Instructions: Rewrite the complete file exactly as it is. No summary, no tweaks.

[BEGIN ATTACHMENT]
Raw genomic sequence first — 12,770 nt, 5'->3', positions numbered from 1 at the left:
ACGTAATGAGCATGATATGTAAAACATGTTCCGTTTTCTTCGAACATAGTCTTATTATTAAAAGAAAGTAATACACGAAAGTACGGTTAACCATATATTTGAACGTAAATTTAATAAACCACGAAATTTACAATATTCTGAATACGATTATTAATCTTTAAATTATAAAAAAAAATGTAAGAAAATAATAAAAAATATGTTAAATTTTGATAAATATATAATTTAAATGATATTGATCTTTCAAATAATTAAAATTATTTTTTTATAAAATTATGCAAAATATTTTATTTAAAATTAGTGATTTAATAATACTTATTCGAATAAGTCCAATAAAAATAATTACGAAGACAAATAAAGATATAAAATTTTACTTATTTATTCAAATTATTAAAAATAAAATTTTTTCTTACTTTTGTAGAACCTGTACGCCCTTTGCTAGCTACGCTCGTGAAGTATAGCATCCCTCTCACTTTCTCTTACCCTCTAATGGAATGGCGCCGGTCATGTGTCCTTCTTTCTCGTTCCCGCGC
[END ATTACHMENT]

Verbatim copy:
Raw genomic sequence first — 12,770 nt, 5'->3', positions numbered from 1 at the left:
ACGTAATGAGCATGATATGTAAAACATGTTCCGTTTTCTTCGAACATAGTCTTATTATTAAAAGAAAGTAATACACGAAAGTACGGTTAACCATATATTTGAACGTAAATTTAATAAACCACGAAATTTACAATATTCTGAATACGATTATTAATCTTTAAATTATAAAAAAAAATGTAAGAAAATAATAAAAAATATGTTAAATTTTGATAAATATATAATTTAAATGATATTGATCTTTCAAATAATTAAAATTATTTTTTTATAAAATTATGCAAAATATTTTATTTAAAATTAGTGATTTAATAATACTTATTCGAATAAGTCCAATAAAAATAATTACGAAGACAAATAAAGATATAAAATTTTACTTATTTATTCAAATTATTAAAAATAAAATTTTTTCTTACTTTTGTAGAACCTGTACGCCCTTTGCTAGCTACGCTCGTGAAGTATAGCATCCCTCTCACTTTCTCTTACCCTCTAATGGAATGGCGCCGGTCATGTGTCCTTCTTTCTCGTTCCCGCGC